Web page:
DECATUR — Macon County Sheriff Tony Brown said he sees flaws in the proposal to legalize recreational marijuana use in Illinois, saying the drafted bill has numerous provisions that will create public safety hazards and challenges for law enforcement.
In a news release on Wednesday, Brown joined the Illinois Sheriffs' Association and the Illinois Association of Chiefs of Police, who have also made public their objections to Senate Bill 7 as currently written.
"We have hundreds of jobs here in Macon County that require individuals to be sober. This bill is not how you help people pass a drug test and secure a solid, stable job," Brown said in the news release. "Illinois should learn from the mistakes that other states have made, but unfortunately this bill does not do that," Brown said.
Gov. J.B. Pritzker campaigned last year in support of legalizing recreational use of marijuana as a way to bring in much-needed revenue for the state budget, but details on how the state will form a legal market have been debated. The governor budgeted for $170 million in new revenues next fiscal year from licensing fees associated with legalization.
Before advancing the bill, sheriffs in Illinois have said lawmakers must address public safety concerns such as impaired driving, increased crime, mass expungement and insufficient resources to keep communities safe.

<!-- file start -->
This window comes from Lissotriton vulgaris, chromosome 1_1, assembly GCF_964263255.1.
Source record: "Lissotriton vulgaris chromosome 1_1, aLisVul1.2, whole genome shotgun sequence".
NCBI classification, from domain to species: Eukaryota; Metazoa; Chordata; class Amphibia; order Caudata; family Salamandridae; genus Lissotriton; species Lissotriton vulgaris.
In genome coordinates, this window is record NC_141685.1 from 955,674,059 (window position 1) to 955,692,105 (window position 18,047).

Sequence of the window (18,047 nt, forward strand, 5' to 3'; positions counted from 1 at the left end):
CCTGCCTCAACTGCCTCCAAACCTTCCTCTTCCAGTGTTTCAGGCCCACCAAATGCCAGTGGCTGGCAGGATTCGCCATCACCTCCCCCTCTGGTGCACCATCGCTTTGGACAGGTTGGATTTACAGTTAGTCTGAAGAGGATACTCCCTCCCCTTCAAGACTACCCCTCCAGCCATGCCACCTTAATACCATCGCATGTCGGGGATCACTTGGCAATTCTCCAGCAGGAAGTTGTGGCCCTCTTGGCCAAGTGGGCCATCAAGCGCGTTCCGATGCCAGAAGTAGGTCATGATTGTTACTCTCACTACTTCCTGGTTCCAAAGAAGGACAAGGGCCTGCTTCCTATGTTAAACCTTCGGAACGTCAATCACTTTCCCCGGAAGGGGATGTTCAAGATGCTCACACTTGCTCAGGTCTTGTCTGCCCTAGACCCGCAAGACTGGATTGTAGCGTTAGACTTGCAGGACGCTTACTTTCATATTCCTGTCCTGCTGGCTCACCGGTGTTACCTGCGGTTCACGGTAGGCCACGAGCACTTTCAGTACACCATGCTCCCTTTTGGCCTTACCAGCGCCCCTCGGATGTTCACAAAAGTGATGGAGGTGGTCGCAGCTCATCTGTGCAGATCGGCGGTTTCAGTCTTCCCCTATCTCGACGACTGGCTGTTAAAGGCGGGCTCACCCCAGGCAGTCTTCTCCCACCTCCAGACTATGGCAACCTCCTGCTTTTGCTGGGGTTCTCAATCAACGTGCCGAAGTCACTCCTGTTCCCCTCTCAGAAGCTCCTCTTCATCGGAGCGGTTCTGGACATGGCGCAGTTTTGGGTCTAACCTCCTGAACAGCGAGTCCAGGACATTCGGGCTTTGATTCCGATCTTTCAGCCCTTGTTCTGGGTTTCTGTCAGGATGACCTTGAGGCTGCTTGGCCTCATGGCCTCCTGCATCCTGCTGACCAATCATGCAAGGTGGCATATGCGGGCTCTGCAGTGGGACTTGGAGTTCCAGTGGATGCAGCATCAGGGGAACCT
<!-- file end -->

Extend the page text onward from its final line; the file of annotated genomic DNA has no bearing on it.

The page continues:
Pritzker said earlier this month that he had agreed with lawmakers on a plan to legalize recreational marijuana starting next year. If legalized, adults 21 and older would be allowed to buy cannabis for recreational use from licensed dispensaries. They would also eligible to possess up to an ounce, or 30 grams, of marijuana. Nonresidents could possess 15 grams. Up to five home-grown plants would also be allowed, provided certain safety conditions are met.
Illinois would also be joining 10 states in the legalization of marijuana, hoping to take effect Jan. 1.
The bill allows for the expungement of misdemeanor and Class 4 felony marijuana convictions, which Illinois State's Attorneys Association says could violate the state constitution's ban on legislative pardons.
Impaired driving is another concern for law enforcement across the state. According to the sheriff's association, a 2018 study shows cannabis-related fatal crashes increased from 31 to 174 percent. Sheriffs believe the measure has insufficient deterrence to reduce and discourage impaired driving.
"Currently, we do not have a way to test people in real-time whether they are high or sober since THC can be present in an individual's system but not inhibiting them," Brown said. "The last thing we need is more impaired driving."